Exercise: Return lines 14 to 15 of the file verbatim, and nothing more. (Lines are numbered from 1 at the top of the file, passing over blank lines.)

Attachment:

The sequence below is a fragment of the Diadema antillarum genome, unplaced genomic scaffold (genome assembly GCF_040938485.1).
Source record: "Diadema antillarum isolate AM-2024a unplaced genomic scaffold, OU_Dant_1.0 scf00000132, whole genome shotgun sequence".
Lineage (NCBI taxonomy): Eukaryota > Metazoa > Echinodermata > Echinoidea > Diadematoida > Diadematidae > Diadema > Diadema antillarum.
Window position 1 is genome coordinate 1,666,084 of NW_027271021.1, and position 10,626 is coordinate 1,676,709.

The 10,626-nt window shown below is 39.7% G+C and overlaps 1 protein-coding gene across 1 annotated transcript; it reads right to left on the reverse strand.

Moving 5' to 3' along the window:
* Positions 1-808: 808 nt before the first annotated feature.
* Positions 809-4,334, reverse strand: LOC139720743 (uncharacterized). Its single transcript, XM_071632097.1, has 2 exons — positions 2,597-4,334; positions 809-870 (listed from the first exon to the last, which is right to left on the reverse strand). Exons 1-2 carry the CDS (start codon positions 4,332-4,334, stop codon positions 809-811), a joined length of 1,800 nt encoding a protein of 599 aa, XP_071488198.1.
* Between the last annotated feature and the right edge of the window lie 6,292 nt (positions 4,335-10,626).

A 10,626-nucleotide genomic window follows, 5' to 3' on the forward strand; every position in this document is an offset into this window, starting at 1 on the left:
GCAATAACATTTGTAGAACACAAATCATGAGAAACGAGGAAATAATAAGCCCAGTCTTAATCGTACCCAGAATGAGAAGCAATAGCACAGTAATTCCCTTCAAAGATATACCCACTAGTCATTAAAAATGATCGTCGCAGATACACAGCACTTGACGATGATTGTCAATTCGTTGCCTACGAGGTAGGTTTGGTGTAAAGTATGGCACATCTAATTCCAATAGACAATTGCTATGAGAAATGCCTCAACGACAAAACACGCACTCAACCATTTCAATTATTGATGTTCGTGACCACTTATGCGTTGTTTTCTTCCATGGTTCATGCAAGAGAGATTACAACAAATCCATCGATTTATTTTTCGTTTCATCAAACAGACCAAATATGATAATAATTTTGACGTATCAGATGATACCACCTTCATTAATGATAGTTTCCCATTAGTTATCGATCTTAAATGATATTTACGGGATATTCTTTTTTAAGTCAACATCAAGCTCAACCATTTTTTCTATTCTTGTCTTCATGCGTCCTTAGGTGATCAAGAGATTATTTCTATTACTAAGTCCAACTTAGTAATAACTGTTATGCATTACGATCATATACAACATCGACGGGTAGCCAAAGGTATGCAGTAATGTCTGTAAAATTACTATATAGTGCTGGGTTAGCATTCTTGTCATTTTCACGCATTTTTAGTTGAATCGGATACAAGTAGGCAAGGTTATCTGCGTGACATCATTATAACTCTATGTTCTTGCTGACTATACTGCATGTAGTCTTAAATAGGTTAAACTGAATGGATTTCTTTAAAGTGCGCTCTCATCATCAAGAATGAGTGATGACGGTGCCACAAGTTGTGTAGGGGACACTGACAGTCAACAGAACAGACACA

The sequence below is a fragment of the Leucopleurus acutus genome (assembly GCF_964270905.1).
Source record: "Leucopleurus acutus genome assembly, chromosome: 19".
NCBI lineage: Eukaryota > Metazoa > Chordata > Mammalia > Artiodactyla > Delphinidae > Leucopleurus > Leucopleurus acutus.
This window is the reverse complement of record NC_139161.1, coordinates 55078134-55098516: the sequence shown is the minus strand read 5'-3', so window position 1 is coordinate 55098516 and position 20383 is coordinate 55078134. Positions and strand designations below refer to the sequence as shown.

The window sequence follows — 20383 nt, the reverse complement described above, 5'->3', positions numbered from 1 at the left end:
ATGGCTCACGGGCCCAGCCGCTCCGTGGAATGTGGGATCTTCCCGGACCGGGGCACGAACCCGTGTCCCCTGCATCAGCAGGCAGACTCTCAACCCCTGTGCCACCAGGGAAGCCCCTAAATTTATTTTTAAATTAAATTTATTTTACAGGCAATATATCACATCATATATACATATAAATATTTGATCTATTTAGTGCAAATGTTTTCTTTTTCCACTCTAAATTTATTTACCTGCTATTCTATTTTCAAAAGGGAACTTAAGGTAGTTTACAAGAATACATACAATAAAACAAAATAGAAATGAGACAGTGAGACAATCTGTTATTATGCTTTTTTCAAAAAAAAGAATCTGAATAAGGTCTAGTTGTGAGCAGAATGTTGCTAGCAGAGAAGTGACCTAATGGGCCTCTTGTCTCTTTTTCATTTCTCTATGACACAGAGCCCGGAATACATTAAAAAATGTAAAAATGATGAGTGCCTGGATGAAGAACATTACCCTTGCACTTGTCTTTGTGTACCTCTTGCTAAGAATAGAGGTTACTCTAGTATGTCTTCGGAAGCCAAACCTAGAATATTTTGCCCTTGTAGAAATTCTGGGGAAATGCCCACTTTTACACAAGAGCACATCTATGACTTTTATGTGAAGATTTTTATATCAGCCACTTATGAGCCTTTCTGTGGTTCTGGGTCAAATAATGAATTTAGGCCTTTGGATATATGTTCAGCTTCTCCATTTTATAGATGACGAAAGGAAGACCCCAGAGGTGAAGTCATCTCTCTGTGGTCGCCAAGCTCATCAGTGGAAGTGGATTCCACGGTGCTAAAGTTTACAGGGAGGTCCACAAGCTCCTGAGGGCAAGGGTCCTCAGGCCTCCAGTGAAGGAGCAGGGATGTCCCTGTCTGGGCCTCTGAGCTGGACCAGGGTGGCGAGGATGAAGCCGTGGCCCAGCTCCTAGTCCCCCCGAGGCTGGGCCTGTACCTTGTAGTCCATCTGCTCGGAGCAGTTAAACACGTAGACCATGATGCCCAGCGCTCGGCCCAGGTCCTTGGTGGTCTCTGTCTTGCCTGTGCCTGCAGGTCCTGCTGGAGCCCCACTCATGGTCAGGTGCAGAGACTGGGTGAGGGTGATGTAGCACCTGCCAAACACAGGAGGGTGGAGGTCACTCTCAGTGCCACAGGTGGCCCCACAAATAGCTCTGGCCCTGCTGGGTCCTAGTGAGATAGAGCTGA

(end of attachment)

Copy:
NCBI lineage: Eukaryota > Metazoa > Chordata > Mammalia > Artiodactyla > Delphinidae > Leucopleurus > Leucopleurus acutus.
This window is the reverse complement of record NC_139161.1, coordinates 55078134-55098516: the sequence shown is the minus strand read 5'-3', so window position 1 is coordinate 55098516 and position 20383 is coordinate 55078134. Positions and strand designations below refer to the sequence as shown.